An “off-roll letter” prepared by an academy for an illiterate parent to sign is among a series of forms being used by schools around the country to get parents to agree to what can be backdoor exclusions.
The existence of the letters, uncovered by a Tes investigation, appears to spell out the mechanics of a growing “off-rolling” problem that ministers are under increasing pressure to stamp out.
A document obtained through a Freedom of Information request shows Somerset County Council’s concerns about a school asking a parent, who couldn't read, to sign a letter saying that they had chosen to take their out of school to educate them at home.
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Compiled by the government’s admissions watchdog, the Office of the Schools Adjudicator (OSA), the document states: “In a previous year, the LA [Somerset] is aware of an academy writing an off roll, EHE [elective home education] letter for a parent to sign despite that parent being unable to read or write.”
Fears about off-rolling
The existence of pro-forma letters being used by schools to off-roll has been mentioned by the OSA in its latest annual report, as well as in the recent Timpson review of school exclusion, and now Tes can reveal exactly what form these letters take.
In a second case, the following “Elective Home Education” form is being made available online to schools in Devon from a company that runs education services for the county council, as a way of making sure that home education is something that “the parent is choosing to do.”
However, one parent who signed the form described it as an “off-rolling” letter and said she crossed out the word “elective” to make it clear that home education was not her decision.
And Mary Bousted, joint general secretary of the NEU teaching union, said “the game is given away” by the fact that one of the boxes on the letter which a parent can tick as a reason for electing to home-educate is “near exclusion”.
“One would have to conclude that the bargain being put to parents by the school is that you either remove your child or we will exclude, and that means a stain on the child’s character and difficulty of getting work in the future,” Dr Bousted said.
Devon County Council didn’t comment on the use of the letter. However, it has admitted in a consultation to OSA that some parents have been “nudged” into home education.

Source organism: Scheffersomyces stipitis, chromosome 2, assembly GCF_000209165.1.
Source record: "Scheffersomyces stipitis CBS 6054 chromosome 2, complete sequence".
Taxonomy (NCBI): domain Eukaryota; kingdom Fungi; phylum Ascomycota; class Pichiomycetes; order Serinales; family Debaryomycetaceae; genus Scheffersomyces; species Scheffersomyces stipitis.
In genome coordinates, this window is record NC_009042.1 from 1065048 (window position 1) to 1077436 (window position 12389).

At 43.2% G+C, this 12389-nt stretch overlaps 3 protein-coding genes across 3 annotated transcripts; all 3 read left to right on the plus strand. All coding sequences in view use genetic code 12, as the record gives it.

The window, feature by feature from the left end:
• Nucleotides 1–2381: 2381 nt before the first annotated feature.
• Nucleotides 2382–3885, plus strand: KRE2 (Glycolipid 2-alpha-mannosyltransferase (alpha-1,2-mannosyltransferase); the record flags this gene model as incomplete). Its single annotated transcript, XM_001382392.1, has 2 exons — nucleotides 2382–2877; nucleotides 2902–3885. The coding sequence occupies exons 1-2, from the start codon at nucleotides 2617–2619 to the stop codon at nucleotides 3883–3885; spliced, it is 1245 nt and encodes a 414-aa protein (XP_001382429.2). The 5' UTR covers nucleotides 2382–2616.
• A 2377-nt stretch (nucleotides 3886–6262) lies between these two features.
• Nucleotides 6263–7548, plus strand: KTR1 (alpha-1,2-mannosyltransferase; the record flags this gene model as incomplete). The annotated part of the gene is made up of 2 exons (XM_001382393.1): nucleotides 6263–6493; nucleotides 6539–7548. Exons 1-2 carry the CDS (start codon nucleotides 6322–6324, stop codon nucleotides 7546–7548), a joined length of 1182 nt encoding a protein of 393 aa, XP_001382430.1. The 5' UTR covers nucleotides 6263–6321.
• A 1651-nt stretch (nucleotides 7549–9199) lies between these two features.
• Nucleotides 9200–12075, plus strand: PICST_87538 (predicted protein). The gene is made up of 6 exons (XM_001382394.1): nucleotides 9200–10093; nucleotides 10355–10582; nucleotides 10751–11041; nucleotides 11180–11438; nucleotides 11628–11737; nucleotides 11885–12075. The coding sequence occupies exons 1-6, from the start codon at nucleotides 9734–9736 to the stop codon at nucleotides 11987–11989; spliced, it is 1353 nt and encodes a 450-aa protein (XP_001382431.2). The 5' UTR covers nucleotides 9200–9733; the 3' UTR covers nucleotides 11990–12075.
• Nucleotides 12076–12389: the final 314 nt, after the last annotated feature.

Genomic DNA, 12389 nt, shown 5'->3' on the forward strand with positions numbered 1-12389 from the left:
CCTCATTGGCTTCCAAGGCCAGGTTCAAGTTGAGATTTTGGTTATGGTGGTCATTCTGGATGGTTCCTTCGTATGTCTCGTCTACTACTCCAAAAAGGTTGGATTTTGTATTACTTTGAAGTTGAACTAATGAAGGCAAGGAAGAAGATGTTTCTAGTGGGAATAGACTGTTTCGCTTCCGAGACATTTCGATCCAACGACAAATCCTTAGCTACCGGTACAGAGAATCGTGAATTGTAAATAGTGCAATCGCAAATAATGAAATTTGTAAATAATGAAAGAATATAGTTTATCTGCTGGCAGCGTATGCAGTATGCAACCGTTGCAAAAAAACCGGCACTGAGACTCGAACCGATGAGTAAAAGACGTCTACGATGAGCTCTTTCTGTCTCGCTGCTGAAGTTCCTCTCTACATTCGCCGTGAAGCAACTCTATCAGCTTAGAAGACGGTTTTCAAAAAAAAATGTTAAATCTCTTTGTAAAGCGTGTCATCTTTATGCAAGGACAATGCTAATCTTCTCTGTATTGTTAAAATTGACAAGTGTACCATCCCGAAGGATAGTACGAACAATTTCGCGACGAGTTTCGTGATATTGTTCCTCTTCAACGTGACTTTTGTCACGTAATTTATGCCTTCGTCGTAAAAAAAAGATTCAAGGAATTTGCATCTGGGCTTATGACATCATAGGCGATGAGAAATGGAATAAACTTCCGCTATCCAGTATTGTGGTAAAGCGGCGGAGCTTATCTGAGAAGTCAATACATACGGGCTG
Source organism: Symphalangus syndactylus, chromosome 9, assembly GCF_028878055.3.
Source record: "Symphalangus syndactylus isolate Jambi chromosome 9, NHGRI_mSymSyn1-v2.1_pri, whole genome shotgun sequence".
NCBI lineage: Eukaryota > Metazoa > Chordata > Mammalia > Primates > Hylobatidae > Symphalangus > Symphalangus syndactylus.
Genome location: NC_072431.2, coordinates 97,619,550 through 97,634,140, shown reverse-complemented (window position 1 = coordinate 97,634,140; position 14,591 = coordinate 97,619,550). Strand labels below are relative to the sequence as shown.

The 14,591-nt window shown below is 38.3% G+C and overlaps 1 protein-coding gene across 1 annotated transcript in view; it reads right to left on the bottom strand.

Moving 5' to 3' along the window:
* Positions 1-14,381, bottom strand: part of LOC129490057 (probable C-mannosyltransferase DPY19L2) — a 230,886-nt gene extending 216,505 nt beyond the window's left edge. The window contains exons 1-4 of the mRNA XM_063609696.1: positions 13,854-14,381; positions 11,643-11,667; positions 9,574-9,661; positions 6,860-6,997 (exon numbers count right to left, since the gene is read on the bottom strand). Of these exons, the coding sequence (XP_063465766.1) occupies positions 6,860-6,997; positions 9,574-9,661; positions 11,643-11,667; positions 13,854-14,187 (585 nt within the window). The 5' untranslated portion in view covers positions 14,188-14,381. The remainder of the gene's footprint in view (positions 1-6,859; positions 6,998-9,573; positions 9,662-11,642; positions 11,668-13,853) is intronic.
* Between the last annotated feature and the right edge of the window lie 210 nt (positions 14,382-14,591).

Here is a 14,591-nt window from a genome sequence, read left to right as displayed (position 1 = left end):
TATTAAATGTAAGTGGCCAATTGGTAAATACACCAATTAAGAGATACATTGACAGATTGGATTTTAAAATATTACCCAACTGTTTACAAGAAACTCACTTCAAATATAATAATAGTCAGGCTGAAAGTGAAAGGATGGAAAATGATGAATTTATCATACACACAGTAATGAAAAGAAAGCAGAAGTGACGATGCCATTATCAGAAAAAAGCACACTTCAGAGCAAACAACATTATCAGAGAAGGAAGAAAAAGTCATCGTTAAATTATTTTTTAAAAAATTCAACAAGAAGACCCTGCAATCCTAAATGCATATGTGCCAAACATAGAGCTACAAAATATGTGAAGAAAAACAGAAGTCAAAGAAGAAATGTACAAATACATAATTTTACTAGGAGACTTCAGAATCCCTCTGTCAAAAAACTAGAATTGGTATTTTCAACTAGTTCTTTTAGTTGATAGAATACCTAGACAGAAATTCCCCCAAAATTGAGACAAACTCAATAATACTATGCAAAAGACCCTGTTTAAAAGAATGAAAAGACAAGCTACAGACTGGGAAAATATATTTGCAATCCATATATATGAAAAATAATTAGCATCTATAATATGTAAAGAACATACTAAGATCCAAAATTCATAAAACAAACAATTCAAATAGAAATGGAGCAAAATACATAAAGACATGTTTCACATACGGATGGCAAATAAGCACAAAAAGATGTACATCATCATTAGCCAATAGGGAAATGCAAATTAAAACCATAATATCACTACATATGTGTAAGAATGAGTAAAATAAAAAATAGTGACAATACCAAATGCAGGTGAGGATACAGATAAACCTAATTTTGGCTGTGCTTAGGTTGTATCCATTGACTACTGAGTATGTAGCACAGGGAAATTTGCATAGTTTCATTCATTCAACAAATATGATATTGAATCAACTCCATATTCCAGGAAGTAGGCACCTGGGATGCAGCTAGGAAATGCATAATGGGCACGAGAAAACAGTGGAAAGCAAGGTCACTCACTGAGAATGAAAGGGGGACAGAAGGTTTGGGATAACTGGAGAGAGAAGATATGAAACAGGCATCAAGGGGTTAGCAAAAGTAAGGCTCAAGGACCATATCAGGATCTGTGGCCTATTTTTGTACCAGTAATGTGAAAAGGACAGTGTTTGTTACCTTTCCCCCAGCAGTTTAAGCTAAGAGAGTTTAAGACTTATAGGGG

Devon and Somerset are among 29 councils across the country that, Tes has learned, reported concerns about off-rolling or a recent rise in home education to OSA as part of a consultation ahead of its annual report.
They also include Suffolk County Council, which reported to the OSA that: “Parents have told us directly that their child’s previous school threatened to exclude pupils unless they were withdrawn.
“We are aware of one case where a school representative made a home visit and asked a parent to sign a letter that had already been prepared for them to withdraw their child from the school.”
And Tes has learned that Staffordshire County Council is the unnamed authority mentioned in the OSA annual report, when it states: “In a story echoed by other local authorities, one said it is reported by parents that they have been ‘coerced’ to become electively home-educated with some reported instances of schools preparing a standard letter for parents to sign advising of their intention to electively home-educate.
“Once these parents realise the implications and requirement to home-educate, they can find difficulty in securing a school place.”
Philip White, Staffordshire County Council’s cabinet member for learning and employability, said: “We have been aware of concerns locally and nationally that parents of some pupils were being encouraged by schools to move their children to home education without a considered debate of the pros and cons and that in some cases schools have given parents pro-forma letters to complete.
“There is no evidence at this point to say that this is a growing trend but when we did discover an example of it we wanted to draw this to the attention of the schools adjudicator.”
Edward Timpson, chair of the Child Safeguarding Practice Review Panel, stated in his report: “Even if small in number, there are instances of schools putting pressure on parents and carers to move their child to another school under the threat of permanent exclusion, sometimes using what appear to be pro-forma letters from headteachers to parents and carers…
“To illustrate, one parent reported that ‘we were asked to remove him from the school... When I said that we didn’t want to move him, I was told that if we didn’t he would be permanently excluded and it would be very difficult to then find him another school’.
The review adds that it “also saw evidence of parents and carers with full-time jobs agreeing to sign a letter saying that they will educate at home, sometimes under pressure, or in times of stress, when it is not a task they were able to perform”.
A Department for Education spokesperson said: “No parent should be forced to home-educate their child. Informal or unofficial exclusions are unlawful and we have written to schools to remind them of the rules on exclusions.
“We have committed to work with Ofsted to define and tackle the practice of ‘off-rolling’, whereby children are removed from school rolls without formal exclusion, in ways that are in the interests of the school rather than the pupil. We believe this practice is relatively rare, but we are clear that it is unacceptable.”
Devon County Council didn’t comment on how widespread the use of the letter was, or whether or not it monitored what schools did with it. A spokesperson said the council would take "significant action” with any school where it feels the decision to home-educate hasn’t been a voluntary move by the parents, but said the action would depend on each individual case.